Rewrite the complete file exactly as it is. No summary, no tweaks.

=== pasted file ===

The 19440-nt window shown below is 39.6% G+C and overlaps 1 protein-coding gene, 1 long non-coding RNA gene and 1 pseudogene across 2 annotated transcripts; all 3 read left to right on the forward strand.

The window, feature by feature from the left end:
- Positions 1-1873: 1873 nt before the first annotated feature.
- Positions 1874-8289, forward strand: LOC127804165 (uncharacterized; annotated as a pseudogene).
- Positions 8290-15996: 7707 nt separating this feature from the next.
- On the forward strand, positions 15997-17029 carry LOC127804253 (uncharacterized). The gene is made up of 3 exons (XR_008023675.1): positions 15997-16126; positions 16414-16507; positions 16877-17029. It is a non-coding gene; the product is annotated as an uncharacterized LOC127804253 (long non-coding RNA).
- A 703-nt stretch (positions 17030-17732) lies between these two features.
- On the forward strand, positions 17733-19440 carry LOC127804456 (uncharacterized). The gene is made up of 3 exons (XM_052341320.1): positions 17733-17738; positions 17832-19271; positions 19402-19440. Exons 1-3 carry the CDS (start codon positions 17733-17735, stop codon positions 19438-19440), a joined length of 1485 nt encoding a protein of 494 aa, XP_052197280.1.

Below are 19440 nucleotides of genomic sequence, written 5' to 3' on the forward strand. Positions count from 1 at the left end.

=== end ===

The 19440-nt window shown below is 39.6% G+C and overlaps 1 protein-coding gene, 1 long non-coding RNA gene and 1 pseudogene across 2 annotated transcripts; all 3 read left to right on the forward strand.

The window, feature by feature from the left end:
- Positions 1-1873: 1873 nt before the first annotated feature.
- Positions 1874-8289, forward strand: LOC127804165 (uncharacterized; annotated as a pseudogene).
- Positions 8290-15996: 7707 nt separating this feature from the next.
- On the forward strand, positions 15997-17029 carry LOC127804253 (uncharacterized). The gene is made up of 3 exons (XR_008023675.1): positions 15997-16126; positions 16414-16507; positions 16877-17029. It is a non-coding gene; the product is annotated as an uncharacterized LOC127804253 (long non-coding RNA).
- A 703-nt stretch (positions 17030-17732) lies between these two features.
- On the forward strand, positions 17733-19440 carry LOC127804456 (uncharacterized). The gene is made up of 3 exons (XM_052341320.1): positions 17733-17738; positions 17832-19271; positions 19402-19440. Exons 1-3 carry the CDS (start codon positions 17733-17735, stop codon positions 19438-19440), a joined length of 1485 nt encoding a protein of 494 aa, XP_052197280.1.

Below are 19440 nucleotides of genomic sequence, written 5' to 3' on the forward strand. Positions count from 1 at the left end.